Asked whether the White House would support the Senate’s proposed congressional review of any changes to Russia sanctions, spokeswoman Sarah Huckabee Sanders told reporters “the administration is committed to existing sanctions against Russia and will keep them in place until Moscow fully honors its commitments to resolve the crisis in Ukraine.”
“We believe that the existing executive branch sanctions regime is the best tool for compelling Russia to fulfill its commitments,” Sanders said.
But Democrats want to go further, adding new sanctions in response to what U.S. officials have largely described as a systematic Russian cyber-disruption campaign during the 2016 election.
“Since the Kremlin interfered in our elections, this is the most promising opportunity to pass sanctions legislation with teeth,” Sen. Jeanne Shaheen (D-N.H.), another key player in the sanctions talks, said through a spokesman. “There is bipartisan agreement that we need to seize this opportunity and get legislation over the finish line.”
And some Republicans are open to a double-barreled strategy that bolsters existing sanctions while adding new ones. Graham, the chief sponsor of the congressional review bill, told reporters Thursday on his way to a meeting on the Russia amendment that “I’m for both” his legislation and new sanctions against Moscow.
Trump himself remains the loudest skeptic of Moscow’s reported support for meddling in foreign elections, including alleged Russian complicity in hacks of French President Emmanuel Macron.
“Russian officials must be laughing at the U.S. & how a lame excuse for why the Dems lost the election has taken over the Fake News,” Trump tweeted on May 30.
Speaking to CBS’ "Face the Nation" on Sunday, Graham vowed that if Trump doesn’t sign this week’s emerging Russia deal, "we’re going to override his veto."
One potential sticking point may be merging a January Russia sanctions bill from Sens. John McCain (R-Ariz.) and Ben Cardin (D-Md.) with another bipartisan proposal from the Banking Committee’s leaders, Chairman Mike Crapo (R-Idaho) and ranking Democratic Sen. Sherrod Brown of Ohio.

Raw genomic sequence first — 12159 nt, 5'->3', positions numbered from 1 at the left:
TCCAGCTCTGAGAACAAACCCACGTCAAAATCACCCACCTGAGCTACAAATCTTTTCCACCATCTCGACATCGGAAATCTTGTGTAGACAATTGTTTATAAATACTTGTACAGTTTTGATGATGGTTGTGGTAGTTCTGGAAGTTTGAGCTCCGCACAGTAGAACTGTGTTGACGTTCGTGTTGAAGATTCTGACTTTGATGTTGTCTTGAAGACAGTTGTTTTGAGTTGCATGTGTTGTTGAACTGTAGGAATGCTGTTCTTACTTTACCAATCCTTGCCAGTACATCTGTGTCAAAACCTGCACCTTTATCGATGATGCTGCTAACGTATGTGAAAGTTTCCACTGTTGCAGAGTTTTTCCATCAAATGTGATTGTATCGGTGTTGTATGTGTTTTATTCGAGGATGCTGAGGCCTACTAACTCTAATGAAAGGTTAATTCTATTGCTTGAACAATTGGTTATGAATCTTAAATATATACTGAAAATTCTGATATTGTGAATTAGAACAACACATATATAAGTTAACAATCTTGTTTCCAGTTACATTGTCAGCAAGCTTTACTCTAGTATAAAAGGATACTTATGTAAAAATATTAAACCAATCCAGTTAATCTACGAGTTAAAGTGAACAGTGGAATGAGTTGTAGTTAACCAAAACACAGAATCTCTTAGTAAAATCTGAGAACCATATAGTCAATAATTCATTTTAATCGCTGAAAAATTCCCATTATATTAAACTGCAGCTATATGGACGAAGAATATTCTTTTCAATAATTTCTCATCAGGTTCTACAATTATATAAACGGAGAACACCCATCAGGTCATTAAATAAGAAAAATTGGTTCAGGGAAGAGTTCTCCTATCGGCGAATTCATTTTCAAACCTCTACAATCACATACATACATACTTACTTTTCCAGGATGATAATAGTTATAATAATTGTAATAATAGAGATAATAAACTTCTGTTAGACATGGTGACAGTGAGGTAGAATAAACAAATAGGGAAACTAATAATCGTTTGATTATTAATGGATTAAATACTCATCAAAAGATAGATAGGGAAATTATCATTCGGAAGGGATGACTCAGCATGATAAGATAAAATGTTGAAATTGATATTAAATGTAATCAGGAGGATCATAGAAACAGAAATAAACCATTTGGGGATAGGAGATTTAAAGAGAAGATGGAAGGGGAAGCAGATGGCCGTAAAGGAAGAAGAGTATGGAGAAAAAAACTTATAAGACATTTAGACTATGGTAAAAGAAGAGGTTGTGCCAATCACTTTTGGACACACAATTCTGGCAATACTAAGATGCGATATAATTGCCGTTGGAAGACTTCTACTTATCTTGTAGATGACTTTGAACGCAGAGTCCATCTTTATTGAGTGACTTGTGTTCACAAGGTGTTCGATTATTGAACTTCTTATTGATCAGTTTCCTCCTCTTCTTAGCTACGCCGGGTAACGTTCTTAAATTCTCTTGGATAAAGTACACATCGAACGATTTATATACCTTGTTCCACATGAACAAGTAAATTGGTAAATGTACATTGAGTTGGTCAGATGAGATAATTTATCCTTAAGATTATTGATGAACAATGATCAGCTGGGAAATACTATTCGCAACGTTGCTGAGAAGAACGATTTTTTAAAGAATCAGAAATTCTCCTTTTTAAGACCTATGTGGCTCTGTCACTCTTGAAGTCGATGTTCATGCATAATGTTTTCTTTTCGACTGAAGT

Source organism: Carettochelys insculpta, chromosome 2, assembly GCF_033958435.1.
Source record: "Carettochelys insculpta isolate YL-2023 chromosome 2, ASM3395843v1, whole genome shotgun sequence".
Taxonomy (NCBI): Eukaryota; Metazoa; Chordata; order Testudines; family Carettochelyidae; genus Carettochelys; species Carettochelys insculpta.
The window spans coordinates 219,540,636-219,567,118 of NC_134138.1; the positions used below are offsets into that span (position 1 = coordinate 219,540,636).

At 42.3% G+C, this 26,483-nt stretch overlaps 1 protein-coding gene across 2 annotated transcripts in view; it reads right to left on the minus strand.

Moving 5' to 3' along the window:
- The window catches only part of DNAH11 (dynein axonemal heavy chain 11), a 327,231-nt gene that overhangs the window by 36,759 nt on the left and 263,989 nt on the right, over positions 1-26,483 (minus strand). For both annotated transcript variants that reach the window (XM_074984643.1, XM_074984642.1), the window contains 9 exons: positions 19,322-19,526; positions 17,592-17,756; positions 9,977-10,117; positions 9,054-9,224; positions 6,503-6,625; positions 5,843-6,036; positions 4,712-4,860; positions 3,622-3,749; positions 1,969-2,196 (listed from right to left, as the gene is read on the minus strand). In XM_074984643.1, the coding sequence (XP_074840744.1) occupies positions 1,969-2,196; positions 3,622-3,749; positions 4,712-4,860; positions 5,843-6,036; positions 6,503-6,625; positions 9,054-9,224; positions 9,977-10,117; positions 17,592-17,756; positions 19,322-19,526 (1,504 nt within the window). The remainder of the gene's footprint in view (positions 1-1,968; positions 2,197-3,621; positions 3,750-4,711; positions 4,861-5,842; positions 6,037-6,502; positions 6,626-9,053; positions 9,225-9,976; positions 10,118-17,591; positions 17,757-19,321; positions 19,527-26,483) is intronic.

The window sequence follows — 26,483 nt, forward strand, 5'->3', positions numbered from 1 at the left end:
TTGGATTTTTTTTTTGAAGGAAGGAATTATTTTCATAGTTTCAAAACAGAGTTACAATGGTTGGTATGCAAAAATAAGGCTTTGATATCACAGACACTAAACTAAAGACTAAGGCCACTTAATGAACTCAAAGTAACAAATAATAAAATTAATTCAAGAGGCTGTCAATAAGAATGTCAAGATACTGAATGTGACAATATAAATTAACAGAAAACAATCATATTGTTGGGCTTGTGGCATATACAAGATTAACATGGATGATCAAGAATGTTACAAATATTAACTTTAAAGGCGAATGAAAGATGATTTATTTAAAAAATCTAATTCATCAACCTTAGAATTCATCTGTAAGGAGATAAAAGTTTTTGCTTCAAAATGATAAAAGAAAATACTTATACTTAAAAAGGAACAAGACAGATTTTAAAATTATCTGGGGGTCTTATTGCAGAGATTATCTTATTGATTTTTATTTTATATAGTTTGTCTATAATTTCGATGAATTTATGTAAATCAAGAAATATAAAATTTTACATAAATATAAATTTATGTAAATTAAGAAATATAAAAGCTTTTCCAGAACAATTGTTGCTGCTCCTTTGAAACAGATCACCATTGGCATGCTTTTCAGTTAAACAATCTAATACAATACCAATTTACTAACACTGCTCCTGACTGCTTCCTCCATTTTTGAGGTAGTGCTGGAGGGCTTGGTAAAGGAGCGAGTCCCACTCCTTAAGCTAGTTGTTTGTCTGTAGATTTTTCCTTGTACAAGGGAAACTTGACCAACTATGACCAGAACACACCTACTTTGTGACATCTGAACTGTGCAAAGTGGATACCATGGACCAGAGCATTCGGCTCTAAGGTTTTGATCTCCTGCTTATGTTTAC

Crapo said that “unless we are able to negotiate” a mutually agreeable deal, he plans to introduce his and Brown’s sanctions bill as a separate amendment. That move risks setting up dueling sanctions votes, which Crapo admitted could hurt both proposals.
“I could definitely see a way that the two together might be stronger,” Crapo said.
Asked for his take on the bipartisan negotiations, Brown said only that they are proceeding positively.
The make-or-break moment for the Senate’s Russia sanctions vote is likely to come Monday, when McConnell plans to formally move on to the Iran bill to which any Moscow punishment would be attached. Republicans aim to finish the Iran bill this week, although Schumer warned Wednesday that his caucus would have a "very difficult" time voting to pass Iran sanctions absent a workable Russia agreement.
Even if the Senate can deliver a hard slap at Putin’s government this week, however, the House would still have to clear the measure and send it to Trump’s desk. Speaker Paul Ryan (R-Wis.) said in February that he would support turning Russia sanctions into law — if Trump made a move to ease them — but took a more cautious approach last week.
"I do think sanctions are called for in this particular case," Ryan told MSNBC, but "we already have them." Most importantly, he said, lawmakers "need to get to the bottom of exactly what were the sources and methods that the Russians used to try and undermine" elections before deciding how to move ahead.